Drying and Storing Popcorn

Mature ears can be hung to dry or left to dry on the stalk.

There are several ways to dry popcorn. If weather conditions are hot and dry, then allow the ears to dry on the plant as you would with field corn. If you are concerned about too much rain, then let the ears fully mature and begin to dry. Then, harvest them and finish drying them by hanging them in a cool, dry place. You will know they are ready when the leaves, top of the cob, and kernels feel dry.

You can leave them on the cob, or for easier popping, you can pick or hull the ears. It’s a fun job to do, so invite the kids to help. Simply pick off the dry kernels, and place them in a glass jar with a tight-fitting lid for storage, and place it in a cabinet close by to pop whenever you want!

Perfect Stovetop Popped Corn

Fresh popcorn is the ultimate wintertime treat.

I prefer to pop popcorn the old-fashioned way, in a tall pan with a little oil and a tight-fitting lid. My greatest key to success is shaking the pan every minute or so to make sure that the popcorn does not become too brown or burn.

  • 2 tablespoons canola oil
  • 1/3 cup popcorn
  • 1 to 2 tablespoon/s butter
  • sea salt to taste

Heat the oil in the pan on medium to medium-high until sizzling. Add the popcorn kernels, put down the lid, and shake the pan intermittently to keep the popcorn moving. Listen carefully once it starts to pop. Most of the corn will pop up within a minute or two, but there are always a few that are late to pop. I usually wait until I hear 30 seconds of silence before taking off the lid to add the tablespoon of butter down the side of the pan to melt. Wait another 30 seconds for the butter to melt, and then toss the popcorn in the pan with the lid on to distribute the melted butter. Finally, shake it into a bowl and add salt to taste.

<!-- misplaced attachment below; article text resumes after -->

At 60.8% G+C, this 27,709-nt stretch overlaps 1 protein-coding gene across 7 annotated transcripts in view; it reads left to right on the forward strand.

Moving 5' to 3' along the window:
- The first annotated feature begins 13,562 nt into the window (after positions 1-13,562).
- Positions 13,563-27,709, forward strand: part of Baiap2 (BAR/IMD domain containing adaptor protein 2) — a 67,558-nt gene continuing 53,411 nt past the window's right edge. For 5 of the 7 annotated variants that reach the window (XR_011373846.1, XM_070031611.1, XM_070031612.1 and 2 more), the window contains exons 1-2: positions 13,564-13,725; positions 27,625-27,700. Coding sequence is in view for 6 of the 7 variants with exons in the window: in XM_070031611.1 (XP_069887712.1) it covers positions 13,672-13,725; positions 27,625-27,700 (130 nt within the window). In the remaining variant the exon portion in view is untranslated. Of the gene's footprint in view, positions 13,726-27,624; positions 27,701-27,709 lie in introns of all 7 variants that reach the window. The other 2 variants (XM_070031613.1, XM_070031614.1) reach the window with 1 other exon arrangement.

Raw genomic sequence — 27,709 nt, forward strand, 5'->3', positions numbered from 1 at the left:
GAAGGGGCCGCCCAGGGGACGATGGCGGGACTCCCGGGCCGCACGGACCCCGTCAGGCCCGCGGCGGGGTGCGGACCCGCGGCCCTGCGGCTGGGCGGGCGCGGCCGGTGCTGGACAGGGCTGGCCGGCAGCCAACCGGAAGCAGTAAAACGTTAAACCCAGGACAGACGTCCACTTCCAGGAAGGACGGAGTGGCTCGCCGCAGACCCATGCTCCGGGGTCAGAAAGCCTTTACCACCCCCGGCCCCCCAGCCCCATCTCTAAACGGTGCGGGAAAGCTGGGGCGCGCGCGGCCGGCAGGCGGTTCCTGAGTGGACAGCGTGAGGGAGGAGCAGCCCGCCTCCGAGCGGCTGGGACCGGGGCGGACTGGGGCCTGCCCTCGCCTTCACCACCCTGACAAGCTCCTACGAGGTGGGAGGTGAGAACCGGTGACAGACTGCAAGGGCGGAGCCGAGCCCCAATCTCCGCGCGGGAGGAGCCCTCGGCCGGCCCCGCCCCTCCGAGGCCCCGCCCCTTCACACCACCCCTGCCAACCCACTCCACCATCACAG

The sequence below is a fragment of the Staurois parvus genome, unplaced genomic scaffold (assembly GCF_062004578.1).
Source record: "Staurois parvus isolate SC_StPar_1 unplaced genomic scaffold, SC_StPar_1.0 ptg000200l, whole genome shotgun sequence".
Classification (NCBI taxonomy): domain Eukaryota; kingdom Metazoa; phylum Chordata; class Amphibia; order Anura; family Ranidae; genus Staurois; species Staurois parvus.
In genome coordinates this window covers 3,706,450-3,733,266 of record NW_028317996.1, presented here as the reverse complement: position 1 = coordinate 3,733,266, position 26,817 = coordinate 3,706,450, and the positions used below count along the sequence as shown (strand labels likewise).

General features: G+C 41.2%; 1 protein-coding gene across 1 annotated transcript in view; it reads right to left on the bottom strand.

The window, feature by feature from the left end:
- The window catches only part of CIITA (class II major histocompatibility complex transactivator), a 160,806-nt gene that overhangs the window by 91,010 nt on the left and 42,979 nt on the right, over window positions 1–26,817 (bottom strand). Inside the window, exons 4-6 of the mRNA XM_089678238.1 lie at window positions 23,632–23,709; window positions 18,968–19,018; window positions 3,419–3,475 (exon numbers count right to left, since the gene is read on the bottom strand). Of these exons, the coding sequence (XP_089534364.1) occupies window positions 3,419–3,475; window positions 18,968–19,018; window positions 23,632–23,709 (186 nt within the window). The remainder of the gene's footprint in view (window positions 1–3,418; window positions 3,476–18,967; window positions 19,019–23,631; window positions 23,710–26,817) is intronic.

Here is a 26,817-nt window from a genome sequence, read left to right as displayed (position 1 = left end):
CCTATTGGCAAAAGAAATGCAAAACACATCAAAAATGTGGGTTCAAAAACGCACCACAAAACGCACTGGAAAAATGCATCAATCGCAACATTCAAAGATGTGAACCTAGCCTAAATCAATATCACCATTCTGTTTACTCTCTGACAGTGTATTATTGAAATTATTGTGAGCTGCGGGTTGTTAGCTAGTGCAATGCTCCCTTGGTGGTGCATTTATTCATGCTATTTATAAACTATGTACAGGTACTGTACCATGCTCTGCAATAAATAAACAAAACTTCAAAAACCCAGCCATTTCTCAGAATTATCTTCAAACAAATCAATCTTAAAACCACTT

You can also add parmesan cheese, garlic salt, rosemary, cheddar cheese dust, ranch seasoning, or other flavors to make your popped corn extra tasty.

When Is the Best Time to Plant Corn in Northwest Oregon?


Best Time to Plant Corn in Northwest Oregon

“What is the best time to plant corn in Northwest Oregon at Zone 8?” Question from Joseph of Milwaukie, Oregon

Answer: Your last frost date in Milwaukie, Oregon is March 31st, and your growing season is approximately 222 days long, according to the Old Farmer’s Almanac. Corn likes to germinate when the soil and growing conditions are warm, and most corn varieties take between 65 to 75 days to produce ears if there is enough sunlight, warmth, and moisture. So, I would recommend planting your corn as early as mid-April. With such a long growing season, you can also start a second planting in mid or even late May, if you have space. (Click here to learn more about successfully growing and selecting sweet corn.)

Planting Corn

Plant corn in the ground in late spring, once the soil is warm and frosty mornings are long gone. Seeds should be planted about 2 inches deep, 8-12 inches apart, and kept lightly moist for good germination. Plant them in no less than 3 rows of 6 to ensure even pollination and good harvest. Provide full sun and tilled soil that drains well and has average fertility and a neutral pH. Working Black Gold Compost Blend into the soil before planting will increase success. Once temperatures heat up, plants will take off. Keep them well irrigated but not wet. Ears will be ready when they are plump, the husks are green, and the tassels have turned brown at the tops.